This time of the year always gives rise to a flurry of food and drink predictions – what’s hot and what’s not. Connect Local and Scotland Food & Drink’s market intelligence team have sorted the wood from the trees and come up with five key trends that you need to know.

Whilst they won’t be relevant, or affect, all of you, they would be very much worth bearing in mind as you make your plans. Forewarned is forearmed, and businesses who capitalise on these trends will be ahead of the game.

Sea Veg and Eat It

In the last few years seaweed and algae have had a growing presence in food and drink but in 2019 we will go a step further. ‘Seacuterie’, sea vegetables and an increasing whole fish usage (‘fin-to-gill’) will help us reduce waste and create a more sustainable environment.

Fish butcheries, which use butchering techniques for fish that are normally applied to meat, are gaining popularity. On the back of the fish taco and poké popularity, seacuterie is perfectly placed to trend. Who wouldn’t fancy an octopus terrine with freeze dried peas, lemon gel and olive oil or a monkfish merguez, a refreshing monkfish and shrimp paté?

Fishmongers are becoming more adventurous and turning every part of the fish into a gourmet treat; high protein fish eyes, tilefish cheeks, collars and the hidden parts of trout heads and whole sardines.

Kelp is becoming the new kale as seaweed, algae and sea veg become popular for their natural sodium and protein content. Marsh Samphire is making its way into mainstream kitchens across Europe and could turn into the new green asparagus. Sea vegetables are a simple, but flavourful ingredient that is going to be appearing more frequently in gastronomy this year.

 

Hare Today, Game Tomorrow  

In our globally connected world where anything seems possible, there is a part of us that seeks a life more unrefined and untouched, where technology and robotics are confined to the realm of science fiction.

Harking back to a simpler age (real or imagined) consumers are looking for natural food, ethical fashion, clothes made from natural fibres and paraben-free cosmetics. We want to see menus with unwashed coffee, unpasteurised milk and wine without sulphites.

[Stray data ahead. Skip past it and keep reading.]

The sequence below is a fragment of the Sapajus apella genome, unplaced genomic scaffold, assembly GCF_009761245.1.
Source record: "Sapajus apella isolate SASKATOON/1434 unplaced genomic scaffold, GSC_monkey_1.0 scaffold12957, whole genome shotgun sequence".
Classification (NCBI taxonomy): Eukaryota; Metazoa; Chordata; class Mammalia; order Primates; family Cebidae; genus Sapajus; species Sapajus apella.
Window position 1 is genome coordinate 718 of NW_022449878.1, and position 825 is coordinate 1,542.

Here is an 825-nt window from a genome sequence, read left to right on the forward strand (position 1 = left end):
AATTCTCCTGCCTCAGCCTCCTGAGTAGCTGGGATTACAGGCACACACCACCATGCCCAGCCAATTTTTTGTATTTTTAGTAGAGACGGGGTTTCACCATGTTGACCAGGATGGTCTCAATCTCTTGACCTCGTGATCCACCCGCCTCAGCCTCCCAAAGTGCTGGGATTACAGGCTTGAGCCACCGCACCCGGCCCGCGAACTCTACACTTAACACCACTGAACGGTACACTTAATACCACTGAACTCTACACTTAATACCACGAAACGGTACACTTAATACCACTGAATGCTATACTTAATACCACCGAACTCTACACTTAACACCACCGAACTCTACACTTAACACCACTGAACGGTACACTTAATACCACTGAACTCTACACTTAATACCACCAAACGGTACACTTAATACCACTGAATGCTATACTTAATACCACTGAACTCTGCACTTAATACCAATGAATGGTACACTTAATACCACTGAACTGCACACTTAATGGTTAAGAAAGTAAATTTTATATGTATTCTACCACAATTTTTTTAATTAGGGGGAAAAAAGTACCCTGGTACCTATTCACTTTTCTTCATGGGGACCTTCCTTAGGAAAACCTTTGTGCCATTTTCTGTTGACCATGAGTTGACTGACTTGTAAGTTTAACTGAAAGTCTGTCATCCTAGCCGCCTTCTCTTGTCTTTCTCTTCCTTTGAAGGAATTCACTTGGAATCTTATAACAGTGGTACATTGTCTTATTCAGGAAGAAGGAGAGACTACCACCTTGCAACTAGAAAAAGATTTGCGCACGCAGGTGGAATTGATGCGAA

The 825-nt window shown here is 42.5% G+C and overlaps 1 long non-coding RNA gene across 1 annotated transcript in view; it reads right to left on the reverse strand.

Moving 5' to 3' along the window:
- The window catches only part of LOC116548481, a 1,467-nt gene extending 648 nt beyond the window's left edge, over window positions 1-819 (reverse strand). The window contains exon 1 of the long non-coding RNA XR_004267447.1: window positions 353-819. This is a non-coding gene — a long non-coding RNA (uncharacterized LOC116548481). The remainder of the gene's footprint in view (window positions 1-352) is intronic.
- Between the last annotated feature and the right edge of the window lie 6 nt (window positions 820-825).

This refocus on wild produce opens up opportunities for a wider portfolio of meats, including elk, hare, deer and pigeon.  Increasing diversity in the food chain, less pressure on conventional farming methods and the perceived lack of antibiotics and hormones compared with some intensively-reared meats is attractive to the conscious consumer. Chefs are playing around with different meat cuts and preparations, offering customers more sustainable, creative and inventive dishes.

Traditional vegetable types like salsify, fenland celery and even the humble turnip are regaining popularity, ironically making the leap from TV and online recipes to supermarket shelves.

 

Past Present

Associated with the ‘Hare Today’ trend is a growing distrust amongst consumers for new health and wellbeing claims. This is leading to a focus on more traditional eating habits. Chefs are opening history books in the hunt for new (old) ways to excite and entertain diners.

Searching through the past for inspiration, ancient wisdoms and indigenous ingredients, there are more historically influenced dishes, prepared with modern techniques. Native Australian, Scandinavian and Canadian ingredients are all on the rise. At the same time, anti-inflammatory foods, herbal medicine, intermittent fasting and cleanses are becoming more and more popular in an attempt to find a new balance within the fast- paced life.

 

Smart Food Tech

Our desire to look to the past is partly driven by the pressure of contemporary life; a techno-centric society, more interconnected than ever before. How we live, eat and spend seems to be changing faster than ever.

Mechanical labour and automation are becoming real; the likes of burger-flipping robots and drones delivering straight to your door. We will be seeing more smartphone apps that will control our lives, from grocery planning, recipe ideas adjusted to personalised diets, to online grocery shopping and delivery applications.

 

Ghost Kitchens

Our contemporary, fast-paced work-life environment is having a seismic effect on gastronomy. The rise of home deliveries, from the likes of Deliveroo and UberEATS, has developed a new type of phenomenon: restaurants without customers, so-called ghost kitchens. A ghost restaurant is a food service business that serves customers exclusively through online food delivery. It is a fully-equipped kitchen without a restaurant or takeaway counter. 2019 will see an increasing number of restaurants in the UK that will establish outsourced virtual kitchens for home delivery services only, facilitated by third party delivery apps. With no need to interact with customers directly, ghost restaurants can offset the high cost of a delivery system with cheaper real estate and operations as well as benefiting from more effective insights into customers’ preferences.